Darren Sammy should have been on top of the world and in ecstatic mood following his team’s sensational victory in the ICC World T20 Championship.
Instead the West Indies skipper’s caustic victory speech on Sunday struck a note of discord amid the jovial atmosphere.
The Caribbean team’s captain came across as angry, disillusioned and upset at a time when he ought to have been thrilled to bits and over the moon with the victory.
To get to the reasons behind such a bitter speech it is necessary to take a peep into the background of the relations between the West Indies players and some of the others in their area of operation and the possible gains from the win.
Wycliffe “Dave” Cameron, West Indies Cricket Board (WICB) president
Darren Sammy, captain West Indies cricket team.
Wavell Hinds, former Test cricketer, president & CEO of West Indies Players Association (WIPA)
Michael Murihead, CEO of WICB
Keith Mitchell, Grenada PM & Chairman of CARICOM Sub-Committee on Cricket
(Caricom is Caribbean Community, an organisation of 15 nations of the Caribbean working for common causes including single currency)
The bone of contention: The Remuneration agreement signed between WICB & WIPA.
Sammy says 14 of the 15 players from the West Indies squad for the ICC World T20 are not part of the WIPA. (Andre Fletcher is lone player with WIPA). Hence WIPA cannot speak for them or represent them in discussions or agreements with WICB.
Murihead says WIPA remains the “recognised collective bargaining representative of West Indies cricketers and therefore negotiates the remuneration between WICB and each West Indian player, whether such player is or is not a member of WIPA.”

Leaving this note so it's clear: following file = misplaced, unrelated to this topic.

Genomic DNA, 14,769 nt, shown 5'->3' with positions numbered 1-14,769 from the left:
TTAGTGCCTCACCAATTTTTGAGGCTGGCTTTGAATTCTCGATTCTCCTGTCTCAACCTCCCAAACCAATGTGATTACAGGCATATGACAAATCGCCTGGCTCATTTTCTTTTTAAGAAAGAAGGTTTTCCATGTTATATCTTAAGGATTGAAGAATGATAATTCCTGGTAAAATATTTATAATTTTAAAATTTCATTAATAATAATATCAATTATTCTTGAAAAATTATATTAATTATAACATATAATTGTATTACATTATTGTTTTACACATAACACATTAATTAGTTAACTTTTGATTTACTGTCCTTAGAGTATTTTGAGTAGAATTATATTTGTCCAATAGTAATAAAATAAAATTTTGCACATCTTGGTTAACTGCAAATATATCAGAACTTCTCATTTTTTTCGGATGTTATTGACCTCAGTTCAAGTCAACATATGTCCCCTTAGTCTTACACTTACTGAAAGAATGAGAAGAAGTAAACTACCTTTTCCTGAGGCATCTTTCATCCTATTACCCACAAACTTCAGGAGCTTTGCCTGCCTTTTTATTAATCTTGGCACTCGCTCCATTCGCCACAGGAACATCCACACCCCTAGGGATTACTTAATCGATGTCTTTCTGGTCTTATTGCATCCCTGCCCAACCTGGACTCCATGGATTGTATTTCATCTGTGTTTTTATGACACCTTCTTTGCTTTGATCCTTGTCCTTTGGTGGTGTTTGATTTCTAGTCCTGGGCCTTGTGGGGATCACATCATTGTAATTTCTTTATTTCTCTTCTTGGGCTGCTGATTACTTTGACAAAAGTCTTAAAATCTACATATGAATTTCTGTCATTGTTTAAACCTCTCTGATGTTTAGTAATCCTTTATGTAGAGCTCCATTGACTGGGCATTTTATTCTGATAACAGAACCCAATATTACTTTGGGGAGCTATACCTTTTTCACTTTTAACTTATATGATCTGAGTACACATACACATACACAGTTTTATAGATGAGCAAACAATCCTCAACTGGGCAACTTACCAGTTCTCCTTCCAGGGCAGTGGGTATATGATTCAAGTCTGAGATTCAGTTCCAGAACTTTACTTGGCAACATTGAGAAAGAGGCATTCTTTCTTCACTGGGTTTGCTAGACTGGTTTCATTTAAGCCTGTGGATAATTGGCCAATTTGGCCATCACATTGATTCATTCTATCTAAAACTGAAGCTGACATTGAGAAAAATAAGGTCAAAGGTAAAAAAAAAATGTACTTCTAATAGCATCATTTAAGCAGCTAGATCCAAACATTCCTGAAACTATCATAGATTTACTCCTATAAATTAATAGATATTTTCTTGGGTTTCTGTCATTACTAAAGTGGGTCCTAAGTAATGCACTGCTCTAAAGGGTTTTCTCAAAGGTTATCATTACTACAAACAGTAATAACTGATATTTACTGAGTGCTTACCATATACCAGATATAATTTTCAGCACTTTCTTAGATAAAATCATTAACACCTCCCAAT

The threat (before the start of the World T20)
Sammy: We will begin a strike if our demands are not met.
Murihead: No one will leave WI shores without signing the contract. Sign by February 16 or we will dump you and send a second-string team.
The WIPA & WICB share a “special relationship”, implying friendship between Hinds and Cameron, both key members of Kensington Club, one of Jamaica’s premier clubs. The WICB chief executive officer Michael Muirhead is also a Jamaican.
Players allege Hinds has conflict of interest as he is also member of the Jamaica Cricket Association, a branch of the WICB.
Hinds, a university-educated former Test cricketer, asks all charges to be “substantiated with empirical evidence.”
Sammy: In the past the WI squads were distributed 25 per cent of the income received by the WICB for participating in the World Cup. We played the 2015 World Cup under these terms. Now one year later the offered contracts to participate in the World T20 show huge financial reductions.
“I understand $8 million will be paid to the Board by ICC. Traditionally 25 per cent has been distributed to the squad. That would equate to $2m divided by 15 therefore approximately $133,000 per player.”
Muirhead: The information with Sammy in connection with the $8 million figure is totally incorrect.
“As a result of the ICC revamp which was agreed on 8 February 2014, the ICC has changed the manner in which distributions to Full Members are paid — starting from the ICC WT20 2016. These payments are now spread out and distributed over an eight-year cycle, rather than being paid out in a lump sum and attributed to any one event.
“It is not possible to calculate a percentage to be paid to the squad, as the ICC distribution is no longer being made in the traditional manner.